Remembrance Day: The Forgotten Warriors Updated

Written by Harold McNeill on November 11th, 2019. Posted in Tim Hortons Morning Posts


Remembrance of Minorities 2

More photos in the footer 

November 11, 2019:  I brought this post forward from 2015 as we are still seeing far too many negative comments from people who seem to have forgotten many of the men and women who fought and died to preserve our freedoms.  When celebrities in positions of influence do that it is unforgivable.

This is the 2015 post:

I am still seeing far too many FB posts that confuse issues related to September-11th with our celebration of November-11th.  Try to remember the defence of our freedoms during two World Wars was fought by military personnel from countries representing every race and religion around the world and while Canada, then as now, was home to a few who utter racist rants, we need to remember this is 2019, not 1914 or 1939.

It is time for everyone to accept that Canada is a multicultural mosaic where minorities are the norm, not the exception, so let’s stop trying to prove it is otherwise. The following statement is plucked from a Web Site dedicated to the memory of those who served in World War I:

“Today, Canada is one of the most diverse countries in the world with people from every cultural background working together with equal rights. This wasn’t the case back in WW1.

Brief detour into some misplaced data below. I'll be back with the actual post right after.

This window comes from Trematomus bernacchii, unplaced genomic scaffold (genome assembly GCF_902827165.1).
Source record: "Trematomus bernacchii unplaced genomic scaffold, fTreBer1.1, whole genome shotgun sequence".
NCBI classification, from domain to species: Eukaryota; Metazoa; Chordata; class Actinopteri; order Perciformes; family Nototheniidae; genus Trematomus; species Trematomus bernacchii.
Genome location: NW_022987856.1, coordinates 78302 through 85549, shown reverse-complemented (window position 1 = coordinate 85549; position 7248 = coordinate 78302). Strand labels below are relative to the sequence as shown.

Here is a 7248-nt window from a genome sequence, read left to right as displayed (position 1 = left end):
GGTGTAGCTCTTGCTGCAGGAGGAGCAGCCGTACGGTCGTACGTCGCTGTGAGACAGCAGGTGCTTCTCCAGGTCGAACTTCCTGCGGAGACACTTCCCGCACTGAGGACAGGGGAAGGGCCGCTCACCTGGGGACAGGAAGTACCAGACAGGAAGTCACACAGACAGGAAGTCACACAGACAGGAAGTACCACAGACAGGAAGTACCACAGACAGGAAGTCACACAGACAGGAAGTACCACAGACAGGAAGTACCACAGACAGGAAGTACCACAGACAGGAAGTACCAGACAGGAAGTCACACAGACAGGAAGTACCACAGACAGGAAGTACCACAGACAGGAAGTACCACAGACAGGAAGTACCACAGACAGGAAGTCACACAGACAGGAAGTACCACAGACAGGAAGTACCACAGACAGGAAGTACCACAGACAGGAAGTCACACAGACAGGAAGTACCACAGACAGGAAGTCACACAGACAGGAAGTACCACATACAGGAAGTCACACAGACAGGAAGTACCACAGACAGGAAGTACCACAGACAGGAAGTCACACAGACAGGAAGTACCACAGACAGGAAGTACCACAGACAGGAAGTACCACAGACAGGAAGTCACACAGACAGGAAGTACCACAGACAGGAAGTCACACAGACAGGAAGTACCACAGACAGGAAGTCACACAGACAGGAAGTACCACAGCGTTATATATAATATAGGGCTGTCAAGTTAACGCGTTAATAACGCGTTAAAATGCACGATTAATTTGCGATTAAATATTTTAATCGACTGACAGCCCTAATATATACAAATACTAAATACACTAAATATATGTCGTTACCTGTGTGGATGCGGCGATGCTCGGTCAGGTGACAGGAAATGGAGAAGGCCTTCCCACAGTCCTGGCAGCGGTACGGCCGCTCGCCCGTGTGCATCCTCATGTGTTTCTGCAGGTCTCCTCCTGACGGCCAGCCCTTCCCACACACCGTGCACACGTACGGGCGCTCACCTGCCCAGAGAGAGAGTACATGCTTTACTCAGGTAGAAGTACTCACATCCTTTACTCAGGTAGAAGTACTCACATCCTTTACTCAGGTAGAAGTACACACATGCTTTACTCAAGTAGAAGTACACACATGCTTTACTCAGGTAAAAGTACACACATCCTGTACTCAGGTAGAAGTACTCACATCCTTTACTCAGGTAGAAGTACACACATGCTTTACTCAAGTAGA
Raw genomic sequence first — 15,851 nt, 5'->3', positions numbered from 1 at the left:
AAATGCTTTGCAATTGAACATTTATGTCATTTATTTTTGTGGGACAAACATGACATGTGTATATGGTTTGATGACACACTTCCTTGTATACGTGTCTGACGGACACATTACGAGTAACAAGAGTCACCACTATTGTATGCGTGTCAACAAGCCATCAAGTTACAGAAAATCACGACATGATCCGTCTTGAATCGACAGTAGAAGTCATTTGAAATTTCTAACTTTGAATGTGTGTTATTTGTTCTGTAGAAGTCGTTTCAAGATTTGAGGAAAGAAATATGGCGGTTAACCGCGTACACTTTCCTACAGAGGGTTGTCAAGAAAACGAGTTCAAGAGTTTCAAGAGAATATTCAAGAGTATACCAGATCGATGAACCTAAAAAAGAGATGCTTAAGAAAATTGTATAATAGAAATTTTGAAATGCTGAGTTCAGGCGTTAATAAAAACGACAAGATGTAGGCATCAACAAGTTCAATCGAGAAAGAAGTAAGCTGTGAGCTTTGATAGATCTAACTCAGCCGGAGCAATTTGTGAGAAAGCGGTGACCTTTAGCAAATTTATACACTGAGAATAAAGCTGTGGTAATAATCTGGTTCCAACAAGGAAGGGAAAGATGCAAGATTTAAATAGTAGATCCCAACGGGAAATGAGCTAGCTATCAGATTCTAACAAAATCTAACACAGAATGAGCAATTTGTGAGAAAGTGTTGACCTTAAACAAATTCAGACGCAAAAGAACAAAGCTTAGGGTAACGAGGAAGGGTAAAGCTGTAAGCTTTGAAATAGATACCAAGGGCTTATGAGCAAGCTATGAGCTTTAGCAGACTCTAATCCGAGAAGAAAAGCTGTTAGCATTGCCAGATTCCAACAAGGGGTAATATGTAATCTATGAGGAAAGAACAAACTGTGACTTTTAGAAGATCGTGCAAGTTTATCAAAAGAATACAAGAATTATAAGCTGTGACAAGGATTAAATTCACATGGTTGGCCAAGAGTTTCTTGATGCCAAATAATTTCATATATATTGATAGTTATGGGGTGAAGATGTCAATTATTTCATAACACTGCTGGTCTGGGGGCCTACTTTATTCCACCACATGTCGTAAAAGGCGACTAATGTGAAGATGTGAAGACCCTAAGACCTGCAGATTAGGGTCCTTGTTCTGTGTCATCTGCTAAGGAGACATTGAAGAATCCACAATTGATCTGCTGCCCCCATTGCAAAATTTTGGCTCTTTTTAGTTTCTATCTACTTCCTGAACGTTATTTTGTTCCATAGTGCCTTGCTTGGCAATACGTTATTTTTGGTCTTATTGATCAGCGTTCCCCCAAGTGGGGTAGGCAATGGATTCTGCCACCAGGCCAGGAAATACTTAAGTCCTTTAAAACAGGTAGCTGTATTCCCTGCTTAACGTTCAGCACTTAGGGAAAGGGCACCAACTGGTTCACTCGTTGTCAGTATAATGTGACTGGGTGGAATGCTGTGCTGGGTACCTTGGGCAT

During WWI, minority groups such as Aboriginals, Blacks, Asians, and even some Europeans faced discrimination and had limited rights. Before the war, minorities already experienced discrimination, but during the war, things were much worse. Although most of them were restricted from joining the army, there were many significant contributions that impacted Canada.  

This website will include information about the general lifestyle and the contributions of minorities during WW1 at home and overseas.”

(Link: Minorities Contributions to the War Effort)

Take a few moments and review the web site, then celebrate the fact we are a free and democratic nation filled with people that represent every nation of the world.

The following groups represent just a few of those who were discriminated against in the most blatant ways and it seems we have not yet learned the lessons we need to learn.

How They Were Treated and What They Did
(see additional note below on Camp-X)

Native Canadians

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Screen Shot 2015-11-09 at 7.46.36 PM

Germans

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Camp-X

lrg-23

Photo (From Camp-X Web Site): Trainee’s practice hiding in a hay wagon.
Link here to more photos

I didn’t know a thing about Camp-X, until a Facebook friend/cousin, Susan Pick, made a comment drawing my attention to a recent documentary about this camp.  It is an amazing story of the many Canadians, mostly minorities, who were selected to train in the Secret Service of Britain and Canada.  Here is one paragraph from that story:

“When one steps back and looks at the 1940 grand picture, one can see exactly why Canada was so important to the SOE as a base for their agents: if the agents were to be recruited in Canada, why not train them there? Soon the BSC had large populations of French Canadians, Yugoslavs, Italians, Hungarians, Romanians, Chinese, and Japanese at their disposal and in a concentrated geographical area.